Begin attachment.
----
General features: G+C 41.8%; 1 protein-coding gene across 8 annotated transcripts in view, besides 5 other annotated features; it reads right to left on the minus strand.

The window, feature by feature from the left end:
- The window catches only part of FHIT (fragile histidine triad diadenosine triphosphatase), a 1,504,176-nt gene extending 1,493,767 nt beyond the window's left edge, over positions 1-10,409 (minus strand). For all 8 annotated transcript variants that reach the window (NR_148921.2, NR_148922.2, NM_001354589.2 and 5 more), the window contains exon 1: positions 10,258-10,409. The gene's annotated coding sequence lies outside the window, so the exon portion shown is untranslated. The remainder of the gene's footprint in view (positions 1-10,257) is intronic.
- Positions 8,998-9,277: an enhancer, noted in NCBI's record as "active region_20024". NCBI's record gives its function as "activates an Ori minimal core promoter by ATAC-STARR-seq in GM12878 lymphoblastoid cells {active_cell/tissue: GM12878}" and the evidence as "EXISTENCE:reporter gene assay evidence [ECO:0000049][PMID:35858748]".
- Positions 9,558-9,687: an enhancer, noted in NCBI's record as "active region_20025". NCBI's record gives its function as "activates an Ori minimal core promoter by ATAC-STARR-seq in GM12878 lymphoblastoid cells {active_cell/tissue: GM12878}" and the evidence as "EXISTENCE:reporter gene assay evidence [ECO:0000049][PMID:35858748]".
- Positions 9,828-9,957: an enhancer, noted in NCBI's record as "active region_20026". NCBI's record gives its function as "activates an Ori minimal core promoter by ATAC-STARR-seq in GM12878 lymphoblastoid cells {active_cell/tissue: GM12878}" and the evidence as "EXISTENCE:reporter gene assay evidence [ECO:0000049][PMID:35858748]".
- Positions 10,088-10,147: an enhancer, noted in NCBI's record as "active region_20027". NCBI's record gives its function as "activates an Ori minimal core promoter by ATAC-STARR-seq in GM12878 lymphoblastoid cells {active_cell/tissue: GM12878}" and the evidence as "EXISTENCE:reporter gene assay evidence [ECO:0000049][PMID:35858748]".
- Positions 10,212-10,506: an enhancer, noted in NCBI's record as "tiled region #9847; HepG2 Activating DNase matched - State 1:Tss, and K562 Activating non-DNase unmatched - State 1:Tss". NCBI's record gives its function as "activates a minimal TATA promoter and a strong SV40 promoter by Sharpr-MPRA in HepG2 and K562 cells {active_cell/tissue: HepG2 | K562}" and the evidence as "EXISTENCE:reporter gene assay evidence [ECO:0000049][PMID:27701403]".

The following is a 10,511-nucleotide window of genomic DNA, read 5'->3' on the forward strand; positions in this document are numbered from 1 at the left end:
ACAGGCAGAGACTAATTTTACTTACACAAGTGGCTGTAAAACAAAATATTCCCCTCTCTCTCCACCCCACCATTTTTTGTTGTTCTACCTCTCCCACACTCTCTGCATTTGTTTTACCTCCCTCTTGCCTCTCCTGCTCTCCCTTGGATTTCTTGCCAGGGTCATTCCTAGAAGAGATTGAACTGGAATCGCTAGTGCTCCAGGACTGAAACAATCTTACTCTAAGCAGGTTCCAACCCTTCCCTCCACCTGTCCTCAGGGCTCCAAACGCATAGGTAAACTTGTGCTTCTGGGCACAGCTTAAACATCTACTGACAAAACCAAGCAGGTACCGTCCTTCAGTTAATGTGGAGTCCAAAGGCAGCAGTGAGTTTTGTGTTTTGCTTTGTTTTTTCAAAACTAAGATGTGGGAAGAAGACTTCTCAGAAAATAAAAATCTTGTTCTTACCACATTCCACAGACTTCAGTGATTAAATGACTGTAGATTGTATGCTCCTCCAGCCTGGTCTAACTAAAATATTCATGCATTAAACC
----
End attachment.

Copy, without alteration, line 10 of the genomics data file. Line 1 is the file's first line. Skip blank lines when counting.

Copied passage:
ACAGGCAGAGACTAATTTTACTTACACAAGTGGCTGTAAAACAAAATATTCCCCTCTCTCTCCACCCCACCATTTTTTGTTGTTCTACCTCTCCCACACTCTCTGCATTTGTTTTACCTCCCTCTTGCCTCTCCTGCTCTCCCTTGGATTTCTTGCCAGGGTCATTCCTAGAAGAGATTGAACTGGAATCGCTAGTGCTCCAGGACTGAAACAATCTTACTCTAAGCAGGTTCCAACCCTTCCCTCCACCTGTCCTCAGGGCTCCAAACGCATAGGTAAACTTGTGCTTCTGGGCACAGCTTAAACATCTACTGACAAAACCAAGCAGGTACCGTCCTTCAGTTAATGTGGAGTCCAAAGGCAGCAGTGAGTTTTGTGTTTTGCTTTGTTTTTTCAAAACTAAGATGTGGGAAGAAGACTTCTCAGAAAATAAAAATCTTGTTCTTACCACATTCCACAGACTTCAGTGATTAAATGACTGTAGATTGTATGCTCCTCCAGCCTGGTCTAACTAAAATATTCATGCATTAAACC